Stock Photography of the Rings of Saturn and Icy Moons #20028

#20028 Stock Photography of the Rings of Saturn and Icy Moons by JVPD
Royalty-free NASA stock photo of an artist’s concept of Saturn’s rings and major icy moons.

Saturn’s rings make up an enormous, complex structure. From edge-to-edge, the ring system would not even fit in the distance between Earth and the Moon. The seven main rings are labeled in the order in which they were discovered. From the planet outward, they are D, C, B, A, F, G and E.

The D ring is very faint and closest to Saturn. The main rings are A, B and C. The outermost ring, easily seen with Earth-based telescopes, is the A ring. The Cassini Division is the largest gap in the rings and separates the B ring from the A ring. Just outside the A ring is the narrow F ring, shepherded by tiny moons, Pandora and Prometheus. Beyond that are two much fainter rings named G and E. Saturn’s diffuse E ring is the largest planetary ring in our solar system, extending from Mimas’ orbit to Titan’s orbit, about 1 million kilometers (621,370 miles).

The particles in Saturn’s rings are composed primarily of water ice and range in size from microns to tens of meters. The rings show a tremendous amount of structure on all scales; some of this structure is related to gravitational interactions with Saturn’s many moons, but much of it remains unexplained. One moonlet, Pan, actually orbits inside the A ring in a 330-kilometer-wide (200-mile) gap called the Encke Gap. The main rings (A, B and C) are less than 100 meters (300 feet) thick in most places, compared to their radial extent of 62,120 kilometers (38,600 miles). The main rings are much younger than the age of the solar system, perhaps only a few hundred million years old. They may have formed from the breakup of one of Saturn’s moons or from a comet or meteor that was torn apart by Saturn’s gravity.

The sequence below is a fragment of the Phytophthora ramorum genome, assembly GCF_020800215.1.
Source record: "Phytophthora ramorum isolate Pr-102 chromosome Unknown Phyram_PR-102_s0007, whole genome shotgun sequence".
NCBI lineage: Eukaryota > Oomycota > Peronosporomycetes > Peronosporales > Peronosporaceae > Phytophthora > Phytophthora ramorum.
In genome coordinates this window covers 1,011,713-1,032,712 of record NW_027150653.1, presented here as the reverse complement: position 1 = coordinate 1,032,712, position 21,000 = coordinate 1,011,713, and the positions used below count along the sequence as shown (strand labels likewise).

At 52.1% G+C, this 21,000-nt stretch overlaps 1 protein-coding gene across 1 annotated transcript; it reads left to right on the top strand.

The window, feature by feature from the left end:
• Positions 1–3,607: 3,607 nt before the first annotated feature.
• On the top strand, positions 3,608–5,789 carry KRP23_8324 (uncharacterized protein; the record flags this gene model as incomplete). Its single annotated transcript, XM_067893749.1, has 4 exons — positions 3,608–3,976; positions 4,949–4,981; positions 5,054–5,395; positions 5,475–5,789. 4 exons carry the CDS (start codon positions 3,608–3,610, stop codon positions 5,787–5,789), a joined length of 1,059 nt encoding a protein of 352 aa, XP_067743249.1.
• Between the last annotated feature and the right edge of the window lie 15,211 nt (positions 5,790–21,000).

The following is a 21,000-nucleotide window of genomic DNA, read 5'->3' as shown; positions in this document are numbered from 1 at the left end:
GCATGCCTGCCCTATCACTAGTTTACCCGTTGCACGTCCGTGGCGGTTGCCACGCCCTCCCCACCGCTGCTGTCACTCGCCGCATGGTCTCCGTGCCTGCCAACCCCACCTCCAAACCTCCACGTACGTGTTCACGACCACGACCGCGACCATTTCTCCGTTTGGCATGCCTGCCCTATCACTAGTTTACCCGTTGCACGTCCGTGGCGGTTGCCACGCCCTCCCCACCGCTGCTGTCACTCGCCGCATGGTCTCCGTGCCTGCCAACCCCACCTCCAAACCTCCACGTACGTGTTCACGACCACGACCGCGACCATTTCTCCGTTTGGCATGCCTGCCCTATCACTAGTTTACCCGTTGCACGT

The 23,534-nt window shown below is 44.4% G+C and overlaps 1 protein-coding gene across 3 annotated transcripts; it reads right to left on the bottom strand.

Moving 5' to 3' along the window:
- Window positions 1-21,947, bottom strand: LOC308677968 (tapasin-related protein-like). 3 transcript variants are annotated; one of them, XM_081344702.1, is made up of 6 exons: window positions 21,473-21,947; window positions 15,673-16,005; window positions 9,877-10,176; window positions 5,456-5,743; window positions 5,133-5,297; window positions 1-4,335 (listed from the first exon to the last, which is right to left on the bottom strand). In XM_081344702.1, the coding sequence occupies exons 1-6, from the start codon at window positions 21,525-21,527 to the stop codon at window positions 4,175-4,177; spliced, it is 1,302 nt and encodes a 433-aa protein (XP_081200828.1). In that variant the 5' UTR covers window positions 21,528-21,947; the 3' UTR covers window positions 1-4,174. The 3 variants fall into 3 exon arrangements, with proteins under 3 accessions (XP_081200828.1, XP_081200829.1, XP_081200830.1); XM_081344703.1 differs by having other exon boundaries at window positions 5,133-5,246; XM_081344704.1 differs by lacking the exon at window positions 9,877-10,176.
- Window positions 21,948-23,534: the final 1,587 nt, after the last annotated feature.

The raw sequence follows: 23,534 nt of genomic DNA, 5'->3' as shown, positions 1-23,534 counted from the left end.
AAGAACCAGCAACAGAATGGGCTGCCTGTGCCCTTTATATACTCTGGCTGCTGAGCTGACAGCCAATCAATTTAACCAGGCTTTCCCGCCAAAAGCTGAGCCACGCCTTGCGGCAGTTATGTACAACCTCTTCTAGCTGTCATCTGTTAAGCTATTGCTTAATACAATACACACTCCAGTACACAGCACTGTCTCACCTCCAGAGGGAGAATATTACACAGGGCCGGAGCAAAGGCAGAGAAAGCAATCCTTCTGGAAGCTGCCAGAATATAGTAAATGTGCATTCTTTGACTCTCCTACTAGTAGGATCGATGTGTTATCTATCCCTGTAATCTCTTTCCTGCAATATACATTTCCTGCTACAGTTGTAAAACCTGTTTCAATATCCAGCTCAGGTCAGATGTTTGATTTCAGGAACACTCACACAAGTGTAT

The Cassini-Huygens mission is a cooperative project of NASA, the European Space Agency and the Italian Space Agency. The Jet Propulsion Laboratory, a division of the California Institute of Technology in Pasadena, manages the mission for NASA’s Science Mission Directorate, Washington, D.C. The Cassini orbiter was designed, developed and assembled at JPL.

Photo Credit: NASA/JPL [0003-0712-1318-4938] by 0003

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